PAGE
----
WASHINGTON - Insurance industry safety analysts believe the addition of a second sliding door to the 1999 Nissan Quest caused the vehicle to perform worse in offset crash testing than the design it replaced.
The Insurance Industry for Highway Safety, which conducted the tests, said its conclusion also applies to the nearly identical Mercury Villager.
The redesigned Quest/Villager was the only one of 10 new vehicles in the latest round of institute testing to get a lower score than its previous design. The minivan went from 'marginal' to 'poor,' largely because the space around the driver was not well maintained. Another factor was excessive steering-column movement, the institute said.
Even the 1999 Ford Windstar, which got the same 'good' score as the previously tested design, appeared to be somewhat weaker structurally with the addition of a sliding door on the driver's side, the institute said.
By contrast, the 1999 Honda Odyssey got a 'good' rating, two levels higher than the 'marginal' score assigned to the previous design, despite the addition of a rear door on the driver's side.
Consequently, the institute does not conclude that additional doors necessarily make minivans less safe, said Institute Vice President Julie Rochman. 'Obvi-ously it's something they can fix,' she said.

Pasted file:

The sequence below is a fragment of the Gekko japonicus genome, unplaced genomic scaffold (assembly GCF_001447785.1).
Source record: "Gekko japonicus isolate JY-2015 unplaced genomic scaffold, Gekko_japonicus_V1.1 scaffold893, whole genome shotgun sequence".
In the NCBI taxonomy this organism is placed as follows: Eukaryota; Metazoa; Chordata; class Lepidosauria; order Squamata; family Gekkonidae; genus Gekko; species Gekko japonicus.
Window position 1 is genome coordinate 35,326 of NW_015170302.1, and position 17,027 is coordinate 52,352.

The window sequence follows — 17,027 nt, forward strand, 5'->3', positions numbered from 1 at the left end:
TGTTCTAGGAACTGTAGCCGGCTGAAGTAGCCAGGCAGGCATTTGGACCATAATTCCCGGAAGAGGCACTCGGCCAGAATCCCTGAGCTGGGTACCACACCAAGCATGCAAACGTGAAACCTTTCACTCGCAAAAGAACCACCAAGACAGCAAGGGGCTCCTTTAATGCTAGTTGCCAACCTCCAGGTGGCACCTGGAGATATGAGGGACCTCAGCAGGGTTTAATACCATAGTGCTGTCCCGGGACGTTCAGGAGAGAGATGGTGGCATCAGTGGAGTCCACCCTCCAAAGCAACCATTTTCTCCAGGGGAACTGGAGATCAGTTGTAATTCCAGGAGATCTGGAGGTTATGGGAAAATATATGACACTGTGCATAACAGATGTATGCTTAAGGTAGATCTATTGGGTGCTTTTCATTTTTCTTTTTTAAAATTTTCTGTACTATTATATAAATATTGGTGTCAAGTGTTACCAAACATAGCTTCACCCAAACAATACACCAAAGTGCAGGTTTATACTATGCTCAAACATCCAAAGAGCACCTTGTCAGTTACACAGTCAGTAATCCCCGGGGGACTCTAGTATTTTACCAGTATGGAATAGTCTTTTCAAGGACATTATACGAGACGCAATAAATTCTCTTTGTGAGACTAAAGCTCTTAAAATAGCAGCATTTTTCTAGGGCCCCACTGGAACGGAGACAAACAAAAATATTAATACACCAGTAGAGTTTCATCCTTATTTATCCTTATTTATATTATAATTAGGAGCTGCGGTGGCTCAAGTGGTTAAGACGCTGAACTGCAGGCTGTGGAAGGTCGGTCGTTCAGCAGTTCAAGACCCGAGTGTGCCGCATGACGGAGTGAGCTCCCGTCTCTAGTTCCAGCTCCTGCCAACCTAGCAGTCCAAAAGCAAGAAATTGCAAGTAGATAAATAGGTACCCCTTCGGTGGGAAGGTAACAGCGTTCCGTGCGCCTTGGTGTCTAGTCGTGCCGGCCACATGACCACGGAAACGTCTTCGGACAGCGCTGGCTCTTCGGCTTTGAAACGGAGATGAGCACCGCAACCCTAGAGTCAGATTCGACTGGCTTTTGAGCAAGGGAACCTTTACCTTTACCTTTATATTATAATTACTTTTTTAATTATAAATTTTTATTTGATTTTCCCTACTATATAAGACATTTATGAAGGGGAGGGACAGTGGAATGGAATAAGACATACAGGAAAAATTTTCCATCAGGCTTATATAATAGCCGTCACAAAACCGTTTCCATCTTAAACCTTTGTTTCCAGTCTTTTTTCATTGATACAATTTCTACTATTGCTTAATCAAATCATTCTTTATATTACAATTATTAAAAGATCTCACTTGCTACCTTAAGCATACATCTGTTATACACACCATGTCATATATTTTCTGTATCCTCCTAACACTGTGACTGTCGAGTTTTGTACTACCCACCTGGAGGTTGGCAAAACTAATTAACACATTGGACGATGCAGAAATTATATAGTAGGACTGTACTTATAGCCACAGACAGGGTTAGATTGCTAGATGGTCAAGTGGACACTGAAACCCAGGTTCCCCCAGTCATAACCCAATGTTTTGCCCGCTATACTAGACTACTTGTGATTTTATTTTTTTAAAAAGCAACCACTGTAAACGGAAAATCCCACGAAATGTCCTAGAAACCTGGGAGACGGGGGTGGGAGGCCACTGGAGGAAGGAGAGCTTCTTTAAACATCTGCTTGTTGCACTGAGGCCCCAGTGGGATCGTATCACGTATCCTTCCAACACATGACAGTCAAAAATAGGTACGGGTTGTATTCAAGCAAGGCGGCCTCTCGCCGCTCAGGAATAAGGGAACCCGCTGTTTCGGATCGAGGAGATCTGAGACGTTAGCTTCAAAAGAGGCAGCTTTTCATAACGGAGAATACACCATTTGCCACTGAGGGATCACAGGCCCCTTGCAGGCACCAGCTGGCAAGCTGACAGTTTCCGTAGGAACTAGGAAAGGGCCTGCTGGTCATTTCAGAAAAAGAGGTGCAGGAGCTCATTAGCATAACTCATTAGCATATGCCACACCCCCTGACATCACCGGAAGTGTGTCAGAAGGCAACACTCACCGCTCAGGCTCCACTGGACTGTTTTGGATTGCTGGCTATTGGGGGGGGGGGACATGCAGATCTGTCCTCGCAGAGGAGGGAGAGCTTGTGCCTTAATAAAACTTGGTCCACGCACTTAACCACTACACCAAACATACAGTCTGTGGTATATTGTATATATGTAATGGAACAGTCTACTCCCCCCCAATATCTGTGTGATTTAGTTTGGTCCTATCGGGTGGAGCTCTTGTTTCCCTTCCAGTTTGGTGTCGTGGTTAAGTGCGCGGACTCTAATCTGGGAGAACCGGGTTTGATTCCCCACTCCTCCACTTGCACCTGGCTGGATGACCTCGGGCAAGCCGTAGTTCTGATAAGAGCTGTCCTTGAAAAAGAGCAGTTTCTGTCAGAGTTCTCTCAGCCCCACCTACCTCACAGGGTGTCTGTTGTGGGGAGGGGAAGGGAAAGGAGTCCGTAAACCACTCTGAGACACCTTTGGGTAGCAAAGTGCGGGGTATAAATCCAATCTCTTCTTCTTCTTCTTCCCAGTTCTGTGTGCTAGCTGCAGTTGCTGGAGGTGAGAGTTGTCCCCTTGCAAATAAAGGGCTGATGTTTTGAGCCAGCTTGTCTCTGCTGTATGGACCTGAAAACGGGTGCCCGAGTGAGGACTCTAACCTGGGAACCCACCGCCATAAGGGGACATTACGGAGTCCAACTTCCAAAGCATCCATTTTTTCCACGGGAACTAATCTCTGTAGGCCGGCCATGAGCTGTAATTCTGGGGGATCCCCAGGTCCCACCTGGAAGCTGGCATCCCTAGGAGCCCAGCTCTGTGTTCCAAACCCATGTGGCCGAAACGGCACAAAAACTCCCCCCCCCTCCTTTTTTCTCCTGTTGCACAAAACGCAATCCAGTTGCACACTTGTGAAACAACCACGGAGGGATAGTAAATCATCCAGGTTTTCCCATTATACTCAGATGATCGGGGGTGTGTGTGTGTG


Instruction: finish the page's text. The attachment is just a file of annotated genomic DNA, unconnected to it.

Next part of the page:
Gerry Tschopp, Nissan North America Inc. spokesman, said company engineers will evaluate the institute findings to see whether there is anything they should do in response. But, he said, Nissan is convinced the Quest is one of the safest minivans on the market, and the company encourages consumers to judge it on real-world crash results.
Despite the lower marks for the Quest/Villager, Institute President Brian O'Neill applauded car companies for taking offset crash tests into account during the design process - even though they are not required by federal law or regulation - and for generally improving the vehicle structures around passenger compartments.
'When major intrusion occurs, even the best restraint system cannot prevent injuries,' he said.
'It's the same concept as shipping a fragile object. It doesn't matter how well it's protected by foam or other packaging inside a box. If the box gets damaged or crushed during transit, the object is likely to break.'
In addition to the Honda Odyssey, new vehicles that scored higher than previous designs were the Mitsubishi Galant, Saab 9-3, Hyundai Sonata, Volkswagen Jetta and Golf and Dodge/Plymouth Neon.
In addition to the Ford Windstar, new vehicles that got ratings the same as previous designs were the Mazda Protege and Kia Sephia.
In the institute test, a vehicle is run at 40 mph into the corner of a deformable barrier so that it smashes the driver's side of the front.